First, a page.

Salmonella Outbreaks Bring FDA to Propose New Food Safety Laws to Fight Food Contamination
The Cochran Firm Ohio, a leading Ohio personal injury and product liability attorney, is applauding the FDA on their efforts to help curb the Salmonella Outbreaks that are all to frequently happening in our country. The FDA is set to propose new food safety laws to help fight food contamination.
The proposed rules will change the agency’s response based system to a pro-active system that works to prevent the thousands of deaths and hundreds of thousands of hospitalizations that occur annually due to food contamination. The rules would offer specific measures the industry would take under the 2010 Food Safety Modernization Act.
Food safety laws haven’t changed in any major way for more than 70 years, though the American food supply chain has changed drastically. According to the New York Times, today nearly 80 percent of the seafood we eat is imported, yet only one out of every million pounds is inspected by the Food and Drug Administration (FDA).
According to the U.S. government, “One in six Americans will get sick from food poisoning this year. Most of them will recover without any lasting effects from their illness. For some, however, the effects can be devastating and even deadly.”
In fact, last year alone the Centers for Disease Control and Prevention (CDC) investigated Salmonella outbreaks stemming from peanut butter, mangoes, cantaloupe, ground beef, and tuna. Currently, the FDA is investigating an Indiana farm, seeking information regarding “unsanitary conditions” reported last year in connection to an outbreak of salmonella from tainted cantaloupes, which made over 200 people sick and has been connected to three deaths.
Among the changes proposed by the FDA are contamination prevention measures, human and animal waste contamination prevention, outbreak contingency plans, farm irrigation standards, record keeping rules, and keeping cooked foods from contact with raw produce. (https://www.federalregister.gov/agencies/food-and-drug-administration)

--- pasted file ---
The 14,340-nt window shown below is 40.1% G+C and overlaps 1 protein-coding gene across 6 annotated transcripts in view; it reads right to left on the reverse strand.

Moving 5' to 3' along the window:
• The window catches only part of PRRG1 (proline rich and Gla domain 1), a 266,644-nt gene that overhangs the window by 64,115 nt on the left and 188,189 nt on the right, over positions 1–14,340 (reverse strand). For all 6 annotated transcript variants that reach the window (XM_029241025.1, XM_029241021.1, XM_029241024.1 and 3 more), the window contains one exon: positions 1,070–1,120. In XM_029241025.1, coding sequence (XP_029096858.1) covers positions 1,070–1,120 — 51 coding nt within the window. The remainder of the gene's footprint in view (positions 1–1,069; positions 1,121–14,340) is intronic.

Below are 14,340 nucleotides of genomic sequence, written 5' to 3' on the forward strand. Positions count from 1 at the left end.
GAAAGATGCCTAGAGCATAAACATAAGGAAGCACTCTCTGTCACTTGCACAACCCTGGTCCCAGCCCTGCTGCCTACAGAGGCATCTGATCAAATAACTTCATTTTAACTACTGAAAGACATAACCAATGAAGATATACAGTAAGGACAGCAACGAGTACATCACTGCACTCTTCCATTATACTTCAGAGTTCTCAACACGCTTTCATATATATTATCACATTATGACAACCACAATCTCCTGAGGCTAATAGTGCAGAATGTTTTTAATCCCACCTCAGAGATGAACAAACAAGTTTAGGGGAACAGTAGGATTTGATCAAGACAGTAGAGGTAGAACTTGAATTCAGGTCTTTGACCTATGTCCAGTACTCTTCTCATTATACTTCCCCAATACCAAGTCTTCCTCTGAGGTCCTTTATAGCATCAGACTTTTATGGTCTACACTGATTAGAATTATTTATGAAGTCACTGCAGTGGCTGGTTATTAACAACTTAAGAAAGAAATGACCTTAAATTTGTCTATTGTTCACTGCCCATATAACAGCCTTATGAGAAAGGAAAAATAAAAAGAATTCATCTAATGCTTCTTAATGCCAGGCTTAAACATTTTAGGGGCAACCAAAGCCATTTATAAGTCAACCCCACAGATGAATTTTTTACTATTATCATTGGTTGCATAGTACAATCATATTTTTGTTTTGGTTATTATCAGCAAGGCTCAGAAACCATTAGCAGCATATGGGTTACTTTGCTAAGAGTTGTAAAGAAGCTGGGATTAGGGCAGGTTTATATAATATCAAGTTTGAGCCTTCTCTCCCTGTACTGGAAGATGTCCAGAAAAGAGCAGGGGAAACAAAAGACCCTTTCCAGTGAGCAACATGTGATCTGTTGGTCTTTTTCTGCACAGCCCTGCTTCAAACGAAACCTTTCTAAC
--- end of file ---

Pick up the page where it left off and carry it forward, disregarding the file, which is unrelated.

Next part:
According to the New York Times, the FDA believes the new rules could prevent close to two million contaminated food related illnesses yearly.
Of the rules proposed, the first would require processed food manufacturers to reduce contamination risks, implement corrective measures, and keep auditable records. The second rule would affect the harvest and production of fresh vegetables and fruits, and includes water standards for irrigation, soil amendments, hygiene, animals in the growing area, and equipment, tools, and buildings.
The FDA would require most businesses to comply with the new rules within one year, however small businesses would be given two years to comply, and very small businesses would have three years. The agency estimates that the first rule will save about $2 billion a year in food borne illness related economic costs, while costing the industry about $472 million annually.
The agency says the second rule would cover more than 40,000 domestic farms and 14,927 foreign farms, and estimates a $630 million annual cost to foreign and domestic farms, while reducing food-borne related illnesses by 1.75 million, saving the economy more than $1 billion annually.
The FDA plans on creating better guidelines for imported foods, including standards for importer, and oversea safety audits. However, financial resources will dictate how much oversight will be provided by the FDA and how deeply the regulatory agency can be changed from a response-based system to a food safety firewall.